On a fancy strip of Beverly Boulevard, across from a pricey restaurant and up the street from shops that purvey jewels and perfume and precious housewares, 40 people gathered Wednesday afternoon in the office of a global relief agency to talk about helping the poor globally by designing innovative products that help improve their lives. It turns out that social entrepreneurship is a burgeoning industry in our fair city.
Most people wouldn’t automatically consider Los Angeles as a hub of the social entrepreneurial spirit (although the buy-one-give-one-to-the-poor company Tom’s Shoes is headquartered here.) But this meeting of Global SoCal, a coalition of people working to help beyond our borders, suggests a thriving community of people helping the world beyond.
The audience was as diverse as the interests they serve, from a medical student to a design student to academics to non-profit executives and the creator of Gallant Suits, which sells menswear to help end sex trafficking. All gathered to hear presentations from people here who are leading the charge to design products for the developing world.
Proximity Design, which recently won a prestigious Skoll Award for its work in Myanmar, where she said 95 percent of the people still live off the land –and off the grid. “We treat people as customers, not as aid recipients,” she explained to the group. The respect yields results in one of the world’s least developed nations: one man, she said, went into a trance while testing out a low-cost irrigation pump developed by Proximity. “Don’t bother me,” he said, when others nudged him to allow them their chance to demo the device. “I’m dreaming.”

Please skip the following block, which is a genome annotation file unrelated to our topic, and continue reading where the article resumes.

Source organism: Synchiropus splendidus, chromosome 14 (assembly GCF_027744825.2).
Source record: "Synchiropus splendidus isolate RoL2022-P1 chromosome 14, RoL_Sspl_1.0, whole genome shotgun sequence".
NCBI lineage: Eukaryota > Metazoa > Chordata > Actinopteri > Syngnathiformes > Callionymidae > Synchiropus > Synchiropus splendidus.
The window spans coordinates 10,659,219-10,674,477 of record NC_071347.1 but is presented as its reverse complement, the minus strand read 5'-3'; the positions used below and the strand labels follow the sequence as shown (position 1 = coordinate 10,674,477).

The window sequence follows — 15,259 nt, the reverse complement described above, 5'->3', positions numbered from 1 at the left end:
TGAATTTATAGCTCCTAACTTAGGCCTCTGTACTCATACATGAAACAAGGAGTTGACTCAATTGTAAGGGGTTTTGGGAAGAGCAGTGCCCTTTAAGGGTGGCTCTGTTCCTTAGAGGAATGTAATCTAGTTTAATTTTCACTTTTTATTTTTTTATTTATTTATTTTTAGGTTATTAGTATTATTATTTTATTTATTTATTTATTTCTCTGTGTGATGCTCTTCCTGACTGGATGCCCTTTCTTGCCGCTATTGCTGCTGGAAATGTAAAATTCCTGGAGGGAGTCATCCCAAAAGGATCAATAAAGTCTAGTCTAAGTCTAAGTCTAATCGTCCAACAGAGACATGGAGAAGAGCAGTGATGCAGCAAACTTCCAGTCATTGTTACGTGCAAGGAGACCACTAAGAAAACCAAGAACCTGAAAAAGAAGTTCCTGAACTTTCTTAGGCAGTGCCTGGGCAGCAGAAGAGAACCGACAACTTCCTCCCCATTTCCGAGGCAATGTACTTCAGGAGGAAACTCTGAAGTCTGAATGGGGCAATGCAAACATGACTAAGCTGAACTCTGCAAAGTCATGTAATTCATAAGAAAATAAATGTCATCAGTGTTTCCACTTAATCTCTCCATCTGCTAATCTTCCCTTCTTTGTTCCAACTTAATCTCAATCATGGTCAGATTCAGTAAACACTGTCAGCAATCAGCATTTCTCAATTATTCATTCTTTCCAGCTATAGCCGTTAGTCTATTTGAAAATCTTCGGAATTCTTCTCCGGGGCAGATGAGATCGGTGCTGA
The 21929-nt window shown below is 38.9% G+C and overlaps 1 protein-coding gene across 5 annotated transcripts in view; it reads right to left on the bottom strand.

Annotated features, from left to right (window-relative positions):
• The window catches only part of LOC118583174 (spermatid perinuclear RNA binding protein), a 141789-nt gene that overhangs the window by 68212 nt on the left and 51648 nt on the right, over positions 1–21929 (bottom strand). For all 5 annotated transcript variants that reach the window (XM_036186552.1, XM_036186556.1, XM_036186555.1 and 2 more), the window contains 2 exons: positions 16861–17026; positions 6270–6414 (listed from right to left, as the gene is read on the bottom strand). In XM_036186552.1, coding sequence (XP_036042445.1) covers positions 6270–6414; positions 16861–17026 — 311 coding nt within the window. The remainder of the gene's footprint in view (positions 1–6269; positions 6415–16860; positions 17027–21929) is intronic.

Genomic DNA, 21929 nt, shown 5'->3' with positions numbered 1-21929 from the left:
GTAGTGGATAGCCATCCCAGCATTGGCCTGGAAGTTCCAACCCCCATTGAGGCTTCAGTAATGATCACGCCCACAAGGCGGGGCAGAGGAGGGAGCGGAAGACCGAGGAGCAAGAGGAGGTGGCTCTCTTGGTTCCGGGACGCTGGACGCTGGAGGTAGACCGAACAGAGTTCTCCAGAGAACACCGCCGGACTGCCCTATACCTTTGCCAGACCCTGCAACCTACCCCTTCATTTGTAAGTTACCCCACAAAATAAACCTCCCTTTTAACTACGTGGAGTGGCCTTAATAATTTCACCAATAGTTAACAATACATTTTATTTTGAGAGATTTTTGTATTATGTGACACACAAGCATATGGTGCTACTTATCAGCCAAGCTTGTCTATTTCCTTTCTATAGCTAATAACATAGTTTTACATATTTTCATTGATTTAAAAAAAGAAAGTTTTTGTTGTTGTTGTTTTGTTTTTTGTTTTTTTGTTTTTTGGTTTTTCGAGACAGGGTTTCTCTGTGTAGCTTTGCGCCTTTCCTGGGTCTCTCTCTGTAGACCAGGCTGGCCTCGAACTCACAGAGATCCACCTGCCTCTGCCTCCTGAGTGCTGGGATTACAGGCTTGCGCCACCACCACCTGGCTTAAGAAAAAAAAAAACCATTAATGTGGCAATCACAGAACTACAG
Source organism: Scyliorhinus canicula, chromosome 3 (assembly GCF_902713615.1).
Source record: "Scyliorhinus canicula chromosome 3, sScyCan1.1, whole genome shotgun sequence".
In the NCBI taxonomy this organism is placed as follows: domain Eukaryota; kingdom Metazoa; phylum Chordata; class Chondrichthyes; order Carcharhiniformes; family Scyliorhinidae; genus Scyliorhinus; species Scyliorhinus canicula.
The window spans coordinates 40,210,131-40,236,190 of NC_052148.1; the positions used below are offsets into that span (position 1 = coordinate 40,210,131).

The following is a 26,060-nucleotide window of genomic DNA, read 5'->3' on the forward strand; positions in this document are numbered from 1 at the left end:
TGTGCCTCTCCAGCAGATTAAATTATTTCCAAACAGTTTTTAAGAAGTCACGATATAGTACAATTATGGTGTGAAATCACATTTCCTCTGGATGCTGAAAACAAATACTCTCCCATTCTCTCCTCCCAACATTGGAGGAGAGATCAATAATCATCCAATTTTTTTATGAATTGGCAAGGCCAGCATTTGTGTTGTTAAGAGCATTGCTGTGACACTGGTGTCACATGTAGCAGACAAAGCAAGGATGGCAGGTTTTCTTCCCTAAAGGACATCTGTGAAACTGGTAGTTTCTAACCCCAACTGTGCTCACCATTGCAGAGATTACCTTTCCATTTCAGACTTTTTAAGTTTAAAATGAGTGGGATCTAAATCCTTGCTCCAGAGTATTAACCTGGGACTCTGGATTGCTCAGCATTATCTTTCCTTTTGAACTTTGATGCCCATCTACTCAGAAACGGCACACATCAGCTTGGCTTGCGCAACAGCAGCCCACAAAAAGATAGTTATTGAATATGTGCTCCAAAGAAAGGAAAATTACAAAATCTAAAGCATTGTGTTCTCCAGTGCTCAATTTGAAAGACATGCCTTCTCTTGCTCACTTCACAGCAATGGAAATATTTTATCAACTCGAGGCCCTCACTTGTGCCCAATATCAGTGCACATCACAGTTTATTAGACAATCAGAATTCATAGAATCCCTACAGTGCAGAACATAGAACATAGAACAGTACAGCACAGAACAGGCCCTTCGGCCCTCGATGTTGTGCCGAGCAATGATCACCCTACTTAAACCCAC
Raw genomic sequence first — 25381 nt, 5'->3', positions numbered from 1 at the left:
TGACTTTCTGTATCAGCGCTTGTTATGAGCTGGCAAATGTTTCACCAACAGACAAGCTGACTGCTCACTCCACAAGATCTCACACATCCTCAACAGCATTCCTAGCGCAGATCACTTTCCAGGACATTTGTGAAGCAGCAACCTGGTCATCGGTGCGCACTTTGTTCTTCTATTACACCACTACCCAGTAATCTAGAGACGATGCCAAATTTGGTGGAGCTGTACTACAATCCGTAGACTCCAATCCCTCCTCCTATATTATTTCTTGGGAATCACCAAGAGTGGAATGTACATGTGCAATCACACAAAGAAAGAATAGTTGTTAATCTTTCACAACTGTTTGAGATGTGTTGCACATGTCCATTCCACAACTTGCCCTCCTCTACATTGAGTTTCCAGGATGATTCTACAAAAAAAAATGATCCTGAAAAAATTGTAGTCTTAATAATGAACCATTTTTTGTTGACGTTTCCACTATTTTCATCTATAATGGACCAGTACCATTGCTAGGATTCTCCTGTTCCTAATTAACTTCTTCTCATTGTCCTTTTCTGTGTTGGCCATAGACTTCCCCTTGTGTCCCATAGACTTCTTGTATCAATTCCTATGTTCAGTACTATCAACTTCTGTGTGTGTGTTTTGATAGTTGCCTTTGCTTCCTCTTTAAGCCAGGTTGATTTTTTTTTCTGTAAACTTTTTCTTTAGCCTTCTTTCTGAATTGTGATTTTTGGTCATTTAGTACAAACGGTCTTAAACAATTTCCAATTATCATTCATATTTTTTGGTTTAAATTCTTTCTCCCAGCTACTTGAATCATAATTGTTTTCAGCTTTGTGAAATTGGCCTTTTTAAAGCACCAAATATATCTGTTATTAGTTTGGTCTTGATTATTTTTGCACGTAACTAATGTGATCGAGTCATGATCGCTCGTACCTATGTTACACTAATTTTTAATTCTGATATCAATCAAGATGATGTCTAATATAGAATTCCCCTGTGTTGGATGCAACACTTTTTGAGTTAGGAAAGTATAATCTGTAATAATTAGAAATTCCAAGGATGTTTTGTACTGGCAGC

Mechanical engineer Dr. Ken Pickar of Caltech talked about a unique partnership between his school and the Art Center in Pasadena, where science-minded and design-minded students partner with others in India to innovate against troubles there. He said they’re taught that the goal isn’t to necessarily end poverty, “but to design solutions that give them the leg up.”
Mariana Amatulo of DesignMatters, the Art Center’s initiative to fuse design with social innovation, recently won a Dell Social Innovation award, also spoke, and showed a video about an initiative to provide clean drinking water in Peru.
The session was moderated by nonprofit executive Carolyn Wagner, who is launching a new initiative called Do Good LA to “trumpet LA as a mecca for those working to make the world a better place.” A few hours in this company on a nice Wednesday afternoon offered a good start to that.